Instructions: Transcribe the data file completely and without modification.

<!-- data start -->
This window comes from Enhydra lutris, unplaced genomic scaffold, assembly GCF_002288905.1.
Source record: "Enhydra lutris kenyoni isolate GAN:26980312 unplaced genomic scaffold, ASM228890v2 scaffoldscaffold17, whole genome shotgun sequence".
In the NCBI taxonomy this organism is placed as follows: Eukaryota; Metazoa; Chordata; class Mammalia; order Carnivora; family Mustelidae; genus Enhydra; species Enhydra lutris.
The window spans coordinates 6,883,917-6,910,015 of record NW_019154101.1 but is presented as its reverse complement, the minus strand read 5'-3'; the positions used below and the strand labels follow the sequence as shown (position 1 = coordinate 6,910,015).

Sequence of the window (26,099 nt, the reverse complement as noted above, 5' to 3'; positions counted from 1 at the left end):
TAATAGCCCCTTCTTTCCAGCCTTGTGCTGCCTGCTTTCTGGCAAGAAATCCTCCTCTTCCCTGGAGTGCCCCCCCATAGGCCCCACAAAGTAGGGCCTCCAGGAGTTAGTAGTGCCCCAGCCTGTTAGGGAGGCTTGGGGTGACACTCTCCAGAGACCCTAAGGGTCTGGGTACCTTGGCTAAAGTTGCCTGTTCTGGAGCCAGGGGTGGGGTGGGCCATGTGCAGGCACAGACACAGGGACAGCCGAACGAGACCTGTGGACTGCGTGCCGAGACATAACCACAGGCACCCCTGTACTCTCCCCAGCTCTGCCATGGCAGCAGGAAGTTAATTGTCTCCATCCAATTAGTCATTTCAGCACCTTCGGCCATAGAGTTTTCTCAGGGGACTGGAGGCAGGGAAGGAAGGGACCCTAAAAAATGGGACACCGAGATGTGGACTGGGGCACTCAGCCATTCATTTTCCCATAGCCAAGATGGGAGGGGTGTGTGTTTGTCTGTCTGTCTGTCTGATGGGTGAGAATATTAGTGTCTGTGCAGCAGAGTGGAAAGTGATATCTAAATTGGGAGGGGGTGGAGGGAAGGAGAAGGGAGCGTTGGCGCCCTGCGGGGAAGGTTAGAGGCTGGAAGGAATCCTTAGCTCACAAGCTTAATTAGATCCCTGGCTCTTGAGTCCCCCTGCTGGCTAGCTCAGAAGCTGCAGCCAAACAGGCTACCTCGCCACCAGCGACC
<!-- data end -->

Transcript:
This window comes from Enhydra lutris, unplaced genomic scaffold, assembly GCF_002288905.1.
Source record: "Enhydra lutris kenyoni isolate GAN:26980312 unplaced genomic scaffold, ASM228890v2 scaffoldscaffold17, whole genome shotgun sequence".
In the NCBI taxonomy this organism is placed as follows: Eukaryota; Metazoa; Chordata; class Mammalia; order Carnivora; family Mustelidae; genus Enhydra; species Enhydra lutris.
The window spans coordinates 6,883,917-6,910,015 of record NW_019154101.1 but is presented as its reverse complement, the minus strand read 5'-3'; the positions used below and the strand labels follow the sequence as shown (position 1 = coordinate 6,910,015).

Sequence of the window (26,099 nt, the reverse complement as noted above, 5' to 3'; positions counted from 1 at the left end):
TAATAGCCCCTTCTTTCCAGCCTTGTGCTGCCTGCTTTCTGGCAAGAAATCCTCCTCTTCCCTGGAGTGCCCCCCCATAGGCCCCACAAAGTAGGGCCTCCAGGAGTTAGTAGTGCCCCAGCCTGTTAGGGAGGCTTGGGGTGACACTCTCCAGAGACCCTAAGGGTCTGGGTACCTTGGCTAAAGTTGCCTGTTCTGGAGCCAGGGGTGGGGTGGGCCATGTGCAGGCACAGACACAGGGACAGCCGAACGAGACCTGTGGACTGCGTGCCGAGACATAACCACAGGCACCCCTGTACTCTCCCCAGCTCTGCCATGGCAGCAGGAAGTTAATTGTCTCCATCCAATTAGTCATTTCAGCACCTTCGGCCATAGAGTTTTCTCAGGGGACTGGAGGCAGGGAAGGAAGGGACCCTAAAAAATGGGACACCGAGATGTGGACTGGGGCACTCAGCCATTCATTTTCCCATAGCCAAGATGGGAGGGGTGTGTGTTTGTCTGTCTGTCTGTCTGATGGGTGAGAATATTAGTGTCTGTGCAGCAGAGTGGAAAGTGATATCTAAATTGGGAGGGGGTGGAGGGAAGGAGAAGGGAGCGTTGGCGCCCTGCGGGGAAGGTTAGAGGCTGGAAGGAATCCTTAGCTCACAAGCTTAATTAGATCCCTGGCTCTTGAGTCCCCCTGCTGGCTAGCTCAGAAGCTGCAGCCAAACAGGCTACCTCGCCACCAGCGACC